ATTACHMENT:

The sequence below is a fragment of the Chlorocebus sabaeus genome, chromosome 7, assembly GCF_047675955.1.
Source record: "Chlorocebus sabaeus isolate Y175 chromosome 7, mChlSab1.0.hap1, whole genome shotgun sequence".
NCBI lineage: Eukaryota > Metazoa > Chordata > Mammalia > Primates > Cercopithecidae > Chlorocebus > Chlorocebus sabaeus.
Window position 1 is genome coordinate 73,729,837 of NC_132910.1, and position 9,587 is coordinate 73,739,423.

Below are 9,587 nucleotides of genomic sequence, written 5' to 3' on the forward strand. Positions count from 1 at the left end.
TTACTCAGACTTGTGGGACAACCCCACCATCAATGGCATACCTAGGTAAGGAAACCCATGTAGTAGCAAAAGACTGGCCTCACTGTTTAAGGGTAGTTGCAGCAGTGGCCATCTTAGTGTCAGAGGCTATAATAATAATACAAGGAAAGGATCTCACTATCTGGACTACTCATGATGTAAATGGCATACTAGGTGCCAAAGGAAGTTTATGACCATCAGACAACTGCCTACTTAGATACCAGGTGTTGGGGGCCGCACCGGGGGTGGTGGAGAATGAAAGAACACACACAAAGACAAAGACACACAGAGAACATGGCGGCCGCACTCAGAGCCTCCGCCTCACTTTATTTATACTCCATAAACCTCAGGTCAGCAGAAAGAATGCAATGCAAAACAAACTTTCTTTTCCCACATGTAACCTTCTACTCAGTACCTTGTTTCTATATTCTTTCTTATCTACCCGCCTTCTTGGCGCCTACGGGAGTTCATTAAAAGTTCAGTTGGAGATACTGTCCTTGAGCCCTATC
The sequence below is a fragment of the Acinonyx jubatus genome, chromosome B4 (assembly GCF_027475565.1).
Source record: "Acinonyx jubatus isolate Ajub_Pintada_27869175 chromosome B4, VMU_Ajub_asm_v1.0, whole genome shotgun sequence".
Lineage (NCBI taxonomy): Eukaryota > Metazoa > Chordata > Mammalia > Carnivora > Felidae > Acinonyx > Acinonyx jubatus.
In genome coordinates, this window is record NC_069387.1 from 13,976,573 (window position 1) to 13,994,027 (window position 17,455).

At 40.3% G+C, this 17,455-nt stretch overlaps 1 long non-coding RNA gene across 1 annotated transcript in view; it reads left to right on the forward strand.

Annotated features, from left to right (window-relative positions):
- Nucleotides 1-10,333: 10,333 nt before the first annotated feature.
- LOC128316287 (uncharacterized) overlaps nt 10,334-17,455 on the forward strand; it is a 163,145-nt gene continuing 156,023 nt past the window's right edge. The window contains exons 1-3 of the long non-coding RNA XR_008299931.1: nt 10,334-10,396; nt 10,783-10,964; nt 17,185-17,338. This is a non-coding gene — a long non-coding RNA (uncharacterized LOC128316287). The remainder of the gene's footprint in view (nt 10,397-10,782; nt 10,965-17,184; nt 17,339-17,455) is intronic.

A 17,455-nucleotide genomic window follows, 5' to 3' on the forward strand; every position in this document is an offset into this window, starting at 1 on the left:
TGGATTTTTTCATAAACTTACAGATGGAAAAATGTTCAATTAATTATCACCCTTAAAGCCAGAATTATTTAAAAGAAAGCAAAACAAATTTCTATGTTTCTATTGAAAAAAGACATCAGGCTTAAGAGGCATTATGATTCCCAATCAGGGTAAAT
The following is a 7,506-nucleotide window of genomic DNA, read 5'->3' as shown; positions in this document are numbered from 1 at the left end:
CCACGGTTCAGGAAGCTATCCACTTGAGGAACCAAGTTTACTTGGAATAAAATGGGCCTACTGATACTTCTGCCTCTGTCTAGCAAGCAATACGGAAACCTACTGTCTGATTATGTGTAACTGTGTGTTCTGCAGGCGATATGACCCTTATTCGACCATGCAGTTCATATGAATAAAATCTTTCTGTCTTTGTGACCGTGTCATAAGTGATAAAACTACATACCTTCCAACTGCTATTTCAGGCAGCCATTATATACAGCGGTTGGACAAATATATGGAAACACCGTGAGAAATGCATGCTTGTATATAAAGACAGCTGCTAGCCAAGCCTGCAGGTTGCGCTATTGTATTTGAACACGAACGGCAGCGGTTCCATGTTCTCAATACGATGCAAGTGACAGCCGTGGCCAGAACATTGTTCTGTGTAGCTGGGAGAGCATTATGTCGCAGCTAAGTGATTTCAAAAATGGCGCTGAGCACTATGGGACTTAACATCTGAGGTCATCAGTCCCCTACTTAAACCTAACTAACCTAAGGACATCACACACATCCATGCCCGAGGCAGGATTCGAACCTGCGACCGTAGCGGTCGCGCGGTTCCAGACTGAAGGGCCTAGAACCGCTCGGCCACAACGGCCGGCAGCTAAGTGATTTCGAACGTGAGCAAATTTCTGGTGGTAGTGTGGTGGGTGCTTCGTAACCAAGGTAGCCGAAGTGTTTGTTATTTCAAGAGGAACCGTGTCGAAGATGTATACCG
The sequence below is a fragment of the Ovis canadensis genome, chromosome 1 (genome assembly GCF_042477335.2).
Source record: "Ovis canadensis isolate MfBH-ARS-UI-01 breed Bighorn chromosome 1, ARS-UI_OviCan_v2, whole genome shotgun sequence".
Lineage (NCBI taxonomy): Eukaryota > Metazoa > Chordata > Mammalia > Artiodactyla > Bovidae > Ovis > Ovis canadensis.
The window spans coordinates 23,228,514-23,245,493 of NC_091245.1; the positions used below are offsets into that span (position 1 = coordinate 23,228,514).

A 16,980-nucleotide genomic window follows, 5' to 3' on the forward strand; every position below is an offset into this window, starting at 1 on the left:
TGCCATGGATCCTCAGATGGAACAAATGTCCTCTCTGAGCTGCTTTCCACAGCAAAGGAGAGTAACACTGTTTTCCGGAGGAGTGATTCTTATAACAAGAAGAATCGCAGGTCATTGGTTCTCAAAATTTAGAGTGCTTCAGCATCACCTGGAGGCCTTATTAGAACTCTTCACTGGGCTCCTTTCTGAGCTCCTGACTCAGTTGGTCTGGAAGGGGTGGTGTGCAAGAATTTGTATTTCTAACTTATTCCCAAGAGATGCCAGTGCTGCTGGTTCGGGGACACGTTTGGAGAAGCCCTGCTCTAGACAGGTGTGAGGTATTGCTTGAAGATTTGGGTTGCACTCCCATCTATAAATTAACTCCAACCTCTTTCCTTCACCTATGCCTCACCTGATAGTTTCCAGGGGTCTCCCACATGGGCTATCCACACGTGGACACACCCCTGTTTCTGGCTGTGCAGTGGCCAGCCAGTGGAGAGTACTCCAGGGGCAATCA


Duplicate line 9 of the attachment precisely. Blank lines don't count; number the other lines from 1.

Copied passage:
Lineage (NCBI taxonomy): Eukaryota > Metazoa > Chordata > Mammalia > Carnivora > Felidae > Acinonyx > Acinonyx jubatus.